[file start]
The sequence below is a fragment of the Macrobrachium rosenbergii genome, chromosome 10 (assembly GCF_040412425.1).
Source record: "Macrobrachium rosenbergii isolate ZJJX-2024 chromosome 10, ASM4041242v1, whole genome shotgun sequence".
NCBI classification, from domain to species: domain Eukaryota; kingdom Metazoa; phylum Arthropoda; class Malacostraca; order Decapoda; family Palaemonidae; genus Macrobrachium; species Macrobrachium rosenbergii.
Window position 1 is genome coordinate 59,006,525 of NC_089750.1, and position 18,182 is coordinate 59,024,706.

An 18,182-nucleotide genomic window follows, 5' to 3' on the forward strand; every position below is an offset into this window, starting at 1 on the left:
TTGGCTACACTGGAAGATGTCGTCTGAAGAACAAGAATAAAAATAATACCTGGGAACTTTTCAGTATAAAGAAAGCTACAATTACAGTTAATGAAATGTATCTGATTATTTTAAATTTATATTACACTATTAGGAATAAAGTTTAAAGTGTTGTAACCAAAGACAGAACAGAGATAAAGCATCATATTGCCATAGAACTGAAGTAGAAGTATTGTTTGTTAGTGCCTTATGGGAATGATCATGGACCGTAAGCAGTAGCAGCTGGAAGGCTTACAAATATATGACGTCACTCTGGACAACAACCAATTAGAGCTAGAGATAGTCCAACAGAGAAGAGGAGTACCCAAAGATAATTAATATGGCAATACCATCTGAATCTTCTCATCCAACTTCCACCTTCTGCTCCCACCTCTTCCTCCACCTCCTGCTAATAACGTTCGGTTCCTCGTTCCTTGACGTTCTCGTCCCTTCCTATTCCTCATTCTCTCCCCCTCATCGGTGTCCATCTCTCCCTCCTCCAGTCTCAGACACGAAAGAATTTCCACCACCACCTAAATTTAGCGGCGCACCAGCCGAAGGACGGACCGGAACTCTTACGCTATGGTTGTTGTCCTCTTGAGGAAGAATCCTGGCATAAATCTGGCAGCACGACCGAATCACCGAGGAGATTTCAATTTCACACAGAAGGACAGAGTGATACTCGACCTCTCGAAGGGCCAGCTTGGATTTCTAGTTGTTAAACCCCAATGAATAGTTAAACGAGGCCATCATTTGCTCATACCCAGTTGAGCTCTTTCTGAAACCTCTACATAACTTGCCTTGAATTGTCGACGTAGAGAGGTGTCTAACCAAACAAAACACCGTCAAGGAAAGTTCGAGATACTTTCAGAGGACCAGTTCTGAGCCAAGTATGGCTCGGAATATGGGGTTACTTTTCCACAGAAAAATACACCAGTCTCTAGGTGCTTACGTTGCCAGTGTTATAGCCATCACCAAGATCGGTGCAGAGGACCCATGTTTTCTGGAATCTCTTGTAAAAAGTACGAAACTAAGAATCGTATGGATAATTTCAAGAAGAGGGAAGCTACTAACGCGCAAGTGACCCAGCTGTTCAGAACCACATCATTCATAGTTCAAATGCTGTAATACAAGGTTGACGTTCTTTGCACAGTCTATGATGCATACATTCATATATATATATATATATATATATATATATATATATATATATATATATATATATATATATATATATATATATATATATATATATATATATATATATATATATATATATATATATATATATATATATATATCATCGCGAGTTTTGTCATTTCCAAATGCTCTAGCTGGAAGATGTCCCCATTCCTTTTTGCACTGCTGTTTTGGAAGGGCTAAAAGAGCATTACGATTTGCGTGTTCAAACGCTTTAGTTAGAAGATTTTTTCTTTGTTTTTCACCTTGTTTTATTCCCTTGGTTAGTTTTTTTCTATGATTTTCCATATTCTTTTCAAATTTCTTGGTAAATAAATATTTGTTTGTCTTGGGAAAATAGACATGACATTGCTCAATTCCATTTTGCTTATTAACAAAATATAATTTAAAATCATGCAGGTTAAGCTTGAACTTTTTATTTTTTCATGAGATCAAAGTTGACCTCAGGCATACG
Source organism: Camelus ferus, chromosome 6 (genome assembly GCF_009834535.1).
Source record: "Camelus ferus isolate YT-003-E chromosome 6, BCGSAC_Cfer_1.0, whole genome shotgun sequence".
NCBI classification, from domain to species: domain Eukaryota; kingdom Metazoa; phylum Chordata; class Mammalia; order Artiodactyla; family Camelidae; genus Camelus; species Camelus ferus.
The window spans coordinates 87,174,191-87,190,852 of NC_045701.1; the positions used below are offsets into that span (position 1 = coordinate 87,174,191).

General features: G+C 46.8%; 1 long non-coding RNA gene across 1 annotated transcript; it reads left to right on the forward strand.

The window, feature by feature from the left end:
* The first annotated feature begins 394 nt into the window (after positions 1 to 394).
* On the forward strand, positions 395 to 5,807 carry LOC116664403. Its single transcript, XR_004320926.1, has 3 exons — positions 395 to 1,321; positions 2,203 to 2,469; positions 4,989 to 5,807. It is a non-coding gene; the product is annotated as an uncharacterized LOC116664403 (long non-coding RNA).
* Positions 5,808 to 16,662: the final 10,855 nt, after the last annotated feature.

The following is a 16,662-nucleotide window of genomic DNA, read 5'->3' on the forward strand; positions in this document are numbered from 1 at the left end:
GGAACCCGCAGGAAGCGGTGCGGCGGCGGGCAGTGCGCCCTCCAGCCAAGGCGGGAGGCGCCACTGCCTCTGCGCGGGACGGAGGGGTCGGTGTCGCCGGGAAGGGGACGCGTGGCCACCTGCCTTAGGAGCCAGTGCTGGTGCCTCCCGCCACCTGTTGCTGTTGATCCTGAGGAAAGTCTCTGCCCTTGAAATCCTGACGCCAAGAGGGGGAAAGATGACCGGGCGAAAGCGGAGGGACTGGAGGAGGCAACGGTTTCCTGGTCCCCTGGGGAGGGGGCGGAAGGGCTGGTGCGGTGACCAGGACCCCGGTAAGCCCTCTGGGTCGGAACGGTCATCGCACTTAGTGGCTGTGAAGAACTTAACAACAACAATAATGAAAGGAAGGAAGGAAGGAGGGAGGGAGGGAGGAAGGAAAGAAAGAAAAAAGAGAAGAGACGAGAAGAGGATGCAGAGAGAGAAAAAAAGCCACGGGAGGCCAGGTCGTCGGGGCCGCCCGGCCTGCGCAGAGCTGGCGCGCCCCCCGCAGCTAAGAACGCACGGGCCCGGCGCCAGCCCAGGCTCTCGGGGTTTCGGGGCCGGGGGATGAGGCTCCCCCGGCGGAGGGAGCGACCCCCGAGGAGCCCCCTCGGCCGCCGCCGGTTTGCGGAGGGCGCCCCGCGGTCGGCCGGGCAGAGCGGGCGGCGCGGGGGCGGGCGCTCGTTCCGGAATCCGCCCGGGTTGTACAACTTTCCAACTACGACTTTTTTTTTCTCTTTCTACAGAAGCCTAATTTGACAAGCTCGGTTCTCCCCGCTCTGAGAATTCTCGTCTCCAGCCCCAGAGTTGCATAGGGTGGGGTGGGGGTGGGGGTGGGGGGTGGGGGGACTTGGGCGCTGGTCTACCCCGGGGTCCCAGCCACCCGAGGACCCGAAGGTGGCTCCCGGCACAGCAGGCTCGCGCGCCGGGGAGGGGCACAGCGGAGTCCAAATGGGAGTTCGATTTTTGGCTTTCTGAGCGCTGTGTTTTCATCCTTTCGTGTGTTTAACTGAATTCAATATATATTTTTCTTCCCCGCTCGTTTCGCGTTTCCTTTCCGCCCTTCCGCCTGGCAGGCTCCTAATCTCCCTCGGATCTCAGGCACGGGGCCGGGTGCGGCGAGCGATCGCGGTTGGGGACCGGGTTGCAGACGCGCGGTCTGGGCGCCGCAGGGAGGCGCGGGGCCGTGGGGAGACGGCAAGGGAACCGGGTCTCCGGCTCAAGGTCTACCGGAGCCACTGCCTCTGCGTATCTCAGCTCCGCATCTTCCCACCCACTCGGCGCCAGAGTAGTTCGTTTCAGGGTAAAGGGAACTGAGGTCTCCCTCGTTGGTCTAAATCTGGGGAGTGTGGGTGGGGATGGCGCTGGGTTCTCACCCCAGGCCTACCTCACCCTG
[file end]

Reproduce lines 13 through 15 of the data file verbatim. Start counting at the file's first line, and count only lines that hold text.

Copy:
* The first annotated feature begins 394 nt into the window (after positions 1 to 394).
* On the forward strand, positions 395 to 5,807 carry LOC116664403. Its single transcript, XR_004320926.1, has 3 exons — positions 395 to 1,321; positions 2,203 to 2,469; positions 4,989 to 5,807. It is a non-coding gene; the product is annotated as an uncharacterized LOC116664403 (long non-coding RNA).
* Positions 5,808 to 16,662: the final 10,855 nt, after the last annotated feature.